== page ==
UK & World News
Afghan Attack: Two UK Troops Shot Dead
Two British soldiers have been killed in Afghanistan as they tried to treat a wounded man dressed in the uniform of the Afghan police, according to Sky sources.
The soldiers, from 3rd Battalion The Yorkshire Regiment, were shot dead at a checkpoint in the south of Nahr-e Saraj district in Helmand province. Their next of kin have been informed, the Ministry of Defence said.
Major Laurence Roche, of Task Force Helmand, said: "It is with deep sadness that I must report the death of two soldiers from 3rd Battalion The Yorkshire Regiment who were shot and killed by a man wearing the uniform of the Afghan Local Police at a checkpoint in the south of Nahr-e Saraj.
"The Yorkshire Regiment has suffered a deep loss today and everyone serving within Task Force Helmand will want to send our condolences to the soldiers' families and loved ones at this time."
The deaths occurred ahead of an unrelated attack on Nato troops on Sunday in which four US service members were killed.
At least one Afghan police officer turned his gun on the US troops at a remote checkpoint in southern Afghanistan.
And on Friday, a soldier from the 1st Battalion Grenadier Guards died after his vehicle hit a roadside bomb.
The MoD said The Yorkshire Regiment deaths were unrelated to the attack at Camp Bastion in which two US Marines were killed.
Meanwhile, it has emerged that the Taliban attack on Camp Bastion was carried out by insurgents wearing US Army uniforms.
The attack took place near an airfield on the north-east side of the base, which houses American forces in Camp Leatherneck.
An International Security Assistance Force (Isaf) spokesman in Afghanistan said: "The insurgents appeared to be well equipped, trained and rehearsed.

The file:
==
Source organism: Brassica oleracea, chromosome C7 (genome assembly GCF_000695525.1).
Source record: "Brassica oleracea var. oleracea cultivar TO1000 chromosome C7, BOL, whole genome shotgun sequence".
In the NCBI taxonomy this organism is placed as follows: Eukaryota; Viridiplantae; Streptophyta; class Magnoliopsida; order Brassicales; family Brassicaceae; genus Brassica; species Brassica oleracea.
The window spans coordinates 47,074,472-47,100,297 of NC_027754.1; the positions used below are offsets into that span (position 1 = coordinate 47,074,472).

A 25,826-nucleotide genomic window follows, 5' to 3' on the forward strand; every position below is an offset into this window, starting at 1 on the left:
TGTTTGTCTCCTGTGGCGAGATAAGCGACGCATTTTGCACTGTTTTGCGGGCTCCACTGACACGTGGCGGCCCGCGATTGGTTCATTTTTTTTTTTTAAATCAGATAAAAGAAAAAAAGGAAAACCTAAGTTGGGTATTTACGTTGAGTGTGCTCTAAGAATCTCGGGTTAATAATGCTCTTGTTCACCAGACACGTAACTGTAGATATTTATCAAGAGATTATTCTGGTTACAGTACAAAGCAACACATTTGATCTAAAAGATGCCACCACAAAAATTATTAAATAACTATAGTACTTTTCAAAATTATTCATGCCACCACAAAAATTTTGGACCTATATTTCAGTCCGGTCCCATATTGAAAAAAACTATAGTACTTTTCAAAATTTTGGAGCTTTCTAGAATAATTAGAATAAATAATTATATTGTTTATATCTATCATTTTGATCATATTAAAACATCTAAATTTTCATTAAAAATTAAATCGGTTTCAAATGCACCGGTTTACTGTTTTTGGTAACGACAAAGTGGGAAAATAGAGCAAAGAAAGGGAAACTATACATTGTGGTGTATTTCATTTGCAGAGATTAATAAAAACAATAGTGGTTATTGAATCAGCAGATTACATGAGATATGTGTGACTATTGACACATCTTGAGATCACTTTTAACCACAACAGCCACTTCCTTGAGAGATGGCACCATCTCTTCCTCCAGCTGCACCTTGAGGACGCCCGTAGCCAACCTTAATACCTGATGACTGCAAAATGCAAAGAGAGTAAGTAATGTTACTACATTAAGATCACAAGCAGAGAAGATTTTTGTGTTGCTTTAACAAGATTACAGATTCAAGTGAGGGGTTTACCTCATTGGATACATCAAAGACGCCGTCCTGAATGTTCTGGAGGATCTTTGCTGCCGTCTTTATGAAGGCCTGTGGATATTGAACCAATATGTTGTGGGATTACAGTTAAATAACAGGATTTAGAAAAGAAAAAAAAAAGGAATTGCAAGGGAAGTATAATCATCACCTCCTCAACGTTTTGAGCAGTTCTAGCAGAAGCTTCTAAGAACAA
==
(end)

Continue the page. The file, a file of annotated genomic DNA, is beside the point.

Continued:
"Dressed in US Army uniforms and armed with automatic rifles, rocket propelled grenade launchers and suicide vests, the insurgents attacked coalition fixed and rotary wing aircraft parked on the flight line, aircraft hangars and other buildings."
The official said the six Harrier jets destroyed were US marine aircraft and that two others were significantly damaged. Six aircraft hangars were also damaged.
The Taliban claimed responsibility for the attack on Camp Bastion, saying it was carried out because Prince Harry was on the base, and also as revenge for an anti-Islamic film.
He was about a mile away with other crew members of the Apache attack helicopters, of which he is a co-pilot gunner, when the attack took place, sources said.
Defence experts said Harry, an Army captain, should not be withdrawn from his military role in Afghanistan, despite the attack.
Tory MP Colonel Bob Stewart, a former commander of British troops in Bosnia, said he did not think the Prince should be pulled out of Afghanistan because of the attack by the Taliban.
"To hell with them," he said. "Harry wants to go there and our soldiers want him there. He should stay."
But Col Stewart stressed the security considerations regarding the deploymentof the Prince were flexible.
"These things aren't set in concrete. If circumstances really change then we'll make different judgments."
He added: "Capturing, killing or hurting Prince Harry would be a huge propaganda coup for the Taliban."
Former Defence Secretary Dr Liam Fox told Sky's Dermot Murnaghan that infiltration into the Afghan police by Taliban insurgents was "inevitable".
He said: "Our aim was always very clear, that we would stay in Afghanistan until the Afghan national security forces were strong enough to maintain order and defend the democratic government itself.
"When it became very clear we were not going to abandon Afghanistan early, the Taliban, al Qaeda and their allies were then next going to try and undermine confidence in the Afghan national security forces both internally and internationally.
"We have to hold our nerve through that and continue with the strategy."
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